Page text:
Banking competition, mobile technology, and other financial products can all help African nations fund new capacity for power generation and other critical infrastructure, senior banking and financial experts said at a meeting on Friday.
Africa’s lack of electricity is a major constraint on growth and wealth creation. Boosting the power generation is a critical priority, even if that means increasing the continent’s use of fossil fuels, participants said at the meeting, organised by the Africa Progress Panel.
Indeed, Africa will need to adopt a judicious mix of fossil and renewable energy. It certainly has considerable renewable potential, including wind, solar, and geothermal.
Whatever mix of fossil fuels and renewables that African nations go for, one key constraint is likely to be a lack of available finance. And this was the key question for the meeting’s participants, including senior representatives from the African Development Bank, IMF, World Bank, and private sector.
The meeting is a key stepping stone on the road to next year’s Africa Progress Report, which will analyse Africa’s climate, energy, and agriculture issues. The report will use key ideas from the meeting to highlight some of the ways in which Africa can meet its needs for energy, growth, and agriculture.
And with international aid unlikely to increase in the foreseeable future, Africa must find new ways to tap private finance, including domestic savings, the participants said.
Lower oil prices, new banking regulations, and a volatile global economy make the investment climate more uncertain. But African infrastructure projects offer high rates of return. High investor perceptions of risk must be reduced, participants said.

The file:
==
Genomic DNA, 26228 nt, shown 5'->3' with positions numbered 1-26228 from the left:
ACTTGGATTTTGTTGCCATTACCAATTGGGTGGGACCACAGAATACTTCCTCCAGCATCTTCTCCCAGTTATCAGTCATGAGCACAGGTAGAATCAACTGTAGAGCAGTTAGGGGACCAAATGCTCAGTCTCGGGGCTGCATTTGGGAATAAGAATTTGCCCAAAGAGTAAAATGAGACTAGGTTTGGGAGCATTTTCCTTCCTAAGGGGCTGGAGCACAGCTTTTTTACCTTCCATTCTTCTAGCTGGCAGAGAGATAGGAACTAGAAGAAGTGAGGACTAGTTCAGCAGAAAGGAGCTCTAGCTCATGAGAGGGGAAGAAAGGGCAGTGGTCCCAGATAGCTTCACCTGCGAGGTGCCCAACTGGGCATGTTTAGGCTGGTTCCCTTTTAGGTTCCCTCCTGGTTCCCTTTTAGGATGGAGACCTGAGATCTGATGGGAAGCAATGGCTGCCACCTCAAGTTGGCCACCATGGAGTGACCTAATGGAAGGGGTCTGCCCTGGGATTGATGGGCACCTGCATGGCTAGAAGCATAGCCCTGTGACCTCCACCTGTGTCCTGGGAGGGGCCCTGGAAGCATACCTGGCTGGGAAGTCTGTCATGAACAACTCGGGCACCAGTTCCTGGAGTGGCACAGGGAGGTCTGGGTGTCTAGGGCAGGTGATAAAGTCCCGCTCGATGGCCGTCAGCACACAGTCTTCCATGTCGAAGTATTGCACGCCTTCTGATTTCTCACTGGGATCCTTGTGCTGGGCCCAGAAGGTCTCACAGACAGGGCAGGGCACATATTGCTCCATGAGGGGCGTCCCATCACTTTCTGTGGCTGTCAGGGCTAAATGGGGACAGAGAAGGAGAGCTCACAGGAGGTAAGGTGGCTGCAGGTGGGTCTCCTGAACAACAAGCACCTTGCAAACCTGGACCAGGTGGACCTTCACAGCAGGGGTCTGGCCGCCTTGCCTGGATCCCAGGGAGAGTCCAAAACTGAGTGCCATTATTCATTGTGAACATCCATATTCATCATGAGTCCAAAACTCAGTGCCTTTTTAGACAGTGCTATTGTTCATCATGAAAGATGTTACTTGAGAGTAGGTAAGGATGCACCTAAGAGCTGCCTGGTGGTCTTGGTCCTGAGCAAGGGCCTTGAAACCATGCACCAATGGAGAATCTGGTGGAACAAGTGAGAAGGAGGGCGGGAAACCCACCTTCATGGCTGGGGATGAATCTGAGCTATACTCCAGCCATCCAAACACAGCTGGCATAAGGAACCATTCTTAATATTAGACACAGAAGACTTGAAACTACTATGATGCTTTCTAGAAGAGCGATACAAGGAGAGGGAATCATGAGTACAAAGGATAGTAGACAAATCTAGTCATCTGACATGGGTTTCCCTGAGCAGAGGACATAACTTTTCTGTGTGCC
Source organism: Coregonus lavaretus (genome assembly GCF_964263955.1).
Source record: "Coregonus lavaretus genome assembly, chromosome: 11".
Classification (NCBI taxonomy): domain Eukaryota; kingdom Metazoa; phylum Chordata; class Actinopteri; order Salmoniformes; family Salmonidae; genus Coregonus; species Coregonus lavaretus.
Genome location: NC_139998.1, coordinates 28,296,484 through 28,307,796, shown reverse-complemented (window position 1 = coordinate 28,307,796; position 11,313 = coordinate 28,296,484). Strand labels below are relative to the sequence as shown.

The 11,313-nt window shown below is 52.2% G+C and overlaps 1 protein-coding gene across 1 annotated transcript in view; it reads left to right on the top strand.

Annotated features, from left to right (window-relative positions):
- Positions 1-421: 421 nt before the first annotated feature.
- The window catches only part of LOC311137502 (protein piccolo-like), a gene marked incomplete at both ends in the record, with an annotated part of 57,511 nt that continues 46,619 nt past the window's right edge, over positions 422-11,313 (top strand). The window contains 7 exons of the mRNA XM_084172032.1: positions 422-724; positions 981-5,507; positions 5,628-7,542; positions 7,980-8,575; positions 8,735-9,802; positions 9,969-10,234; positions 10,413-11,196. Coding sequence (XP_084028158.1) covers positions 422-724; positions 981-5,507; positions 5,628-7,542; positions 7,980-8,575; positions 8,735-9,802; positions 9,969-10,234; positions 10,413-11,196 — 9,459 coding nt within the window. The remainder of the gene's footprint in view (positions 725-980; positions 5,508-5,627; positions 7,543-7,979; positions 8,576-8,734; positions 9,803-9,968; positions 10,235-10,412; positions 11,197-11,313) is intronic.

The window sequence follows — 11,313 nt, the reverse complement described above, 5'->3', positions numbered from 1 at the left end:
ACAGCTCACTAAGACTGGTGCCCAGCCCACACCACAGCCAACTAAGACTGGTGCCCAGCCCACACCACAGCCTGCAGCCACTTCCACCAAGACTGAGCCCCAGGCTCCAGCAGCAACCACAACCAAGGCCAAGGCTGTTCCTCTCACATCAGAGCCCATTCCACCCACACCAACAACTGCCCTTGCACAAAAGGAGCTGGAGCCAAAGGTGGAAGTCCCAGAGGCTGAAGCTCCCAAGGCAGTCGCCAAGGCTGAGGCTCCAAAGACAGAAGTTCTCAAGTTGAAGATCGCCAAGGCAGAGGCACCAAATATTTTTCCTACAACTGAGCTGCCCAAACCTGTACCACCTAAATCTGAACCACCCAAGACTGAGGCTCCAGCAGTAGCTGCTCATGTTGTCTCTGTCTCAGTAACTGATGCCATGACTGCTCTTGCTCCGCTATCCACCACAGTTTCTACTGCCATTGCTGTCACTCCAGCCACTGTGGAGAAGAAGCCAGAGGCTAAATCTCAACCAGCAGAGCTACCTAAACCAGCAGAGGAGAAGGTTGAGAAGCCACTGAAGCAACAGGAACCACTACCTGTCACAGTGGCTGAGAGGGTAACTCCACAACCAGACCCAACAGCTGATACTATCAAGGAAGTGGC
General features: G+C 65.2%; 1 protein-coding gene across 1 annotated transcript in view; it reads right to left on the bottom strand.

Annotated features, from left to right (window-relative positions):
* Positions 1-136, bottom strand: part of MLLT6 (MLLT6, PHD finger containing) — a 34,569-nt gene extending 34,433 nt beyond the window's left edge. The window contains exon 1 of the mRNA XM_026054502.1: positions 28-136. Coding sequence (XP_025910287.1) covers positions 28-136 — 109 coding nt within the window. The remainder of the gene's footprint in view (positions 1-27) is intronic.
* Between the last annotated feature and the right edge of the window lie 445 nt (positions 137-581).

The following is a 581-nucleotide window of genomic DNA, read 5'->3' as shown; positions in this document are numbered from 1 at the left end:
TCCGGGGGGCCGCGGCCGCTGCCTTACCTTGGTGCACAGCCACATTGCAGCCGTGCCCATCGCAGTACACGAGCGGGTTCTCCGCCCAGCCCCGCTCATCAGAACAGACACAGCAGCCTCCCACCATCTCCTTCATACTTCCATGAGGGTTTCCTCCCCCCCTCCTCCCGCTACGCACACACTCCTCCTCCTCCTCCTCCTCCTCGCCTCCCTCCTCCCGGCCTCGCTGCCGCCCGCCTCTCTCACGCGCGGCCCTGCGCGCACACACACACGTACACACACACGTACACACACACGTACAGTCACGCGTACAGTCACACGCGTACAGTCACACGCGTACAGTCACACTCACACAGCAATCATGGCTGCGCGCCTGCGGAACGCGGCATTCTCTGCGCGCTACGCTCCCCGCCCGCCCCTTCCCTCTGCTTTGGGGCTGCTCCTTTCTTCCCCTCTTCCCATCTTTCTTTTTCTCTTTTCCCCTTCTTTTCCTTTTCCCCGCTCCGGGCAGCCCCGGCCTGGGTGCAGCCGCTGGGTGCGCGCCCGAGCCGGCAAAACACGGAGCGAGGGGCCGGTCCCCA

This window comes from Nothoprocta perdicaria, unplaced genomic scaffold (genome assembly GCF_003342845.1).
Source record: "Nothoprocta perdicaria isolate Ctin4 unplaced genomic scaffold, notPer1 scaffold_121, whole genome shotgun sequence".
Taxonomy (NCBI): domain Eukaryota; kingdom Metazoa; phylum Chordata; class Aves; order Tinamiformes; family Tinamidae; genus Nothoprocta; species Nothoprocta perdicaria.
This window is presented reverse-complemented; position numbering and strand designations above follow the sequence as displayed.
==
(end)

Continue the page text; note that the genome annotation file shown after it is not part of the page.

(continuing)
Africa’s domestic savings offer a key opportunity to raise investment, as was the case with East Asia. African banks could play a critical role, but their high interest rate spreads stifle investment and savings. Regulators must encourage more competition. Banks in Africa need a shake-up, participants said.
And ultimately technology, including mobile technology, may offer some of the most exciting opportunities for tapping into domestic savings, allowing peer-to-peer lending so that banks no longer play an intermediary role, participants said. Other financial products such as insurance, leasing, and credit could also contribute, they agreed.
Participants also discussed the relative role of governments. On the one hand, government regulation blocks private sector dynamism. On the other hand, some governments have played a catalytic role in transforming their countries, participants said.
Governments can certainly do more to encourage regional cooperation, generating larger markets and reducing barriers to trade, participants agreed. Region-wide initiatives, such as the African Development Bank’s Africa50 initiative, help increase the number of bankable infrastructure projects and offer a coordinating mechanism for finance too.
In the meantime, falling oil prices offer significant political opportunity to remove expensive fuel subsidies, allowing governments to remove subsidies without consumers feeling the pain. Major Asian economies such as Indonesia and India are already discussing the removal of subsidies.
African nations are demanding payments for loss and damage caused by climate change. Participants said the world must establish more effective carbon markets, including agreement on the price of carbon.
Participants in the meeting were:
- Michel Camdessus, Panel Member, Meeting Chair
- Bertrand Badré, Managing Director and World Bank Group Chief Financial Officer
- Max Bankole Jarrett, Deputy Director, Africa Progress Panel
- Steve Kayizzi-Mugerwa, Acting Chief Economist and Vice President, African Development Bank
- Caroline Kende-Robb, Executive Director, Africa Progress Panel
- Abebe Selassie, Deputy Director, IMF Africa Department
- Bernard Mensah, Global Head of Emerging Markets and Trading Bank of America Merrill Lynch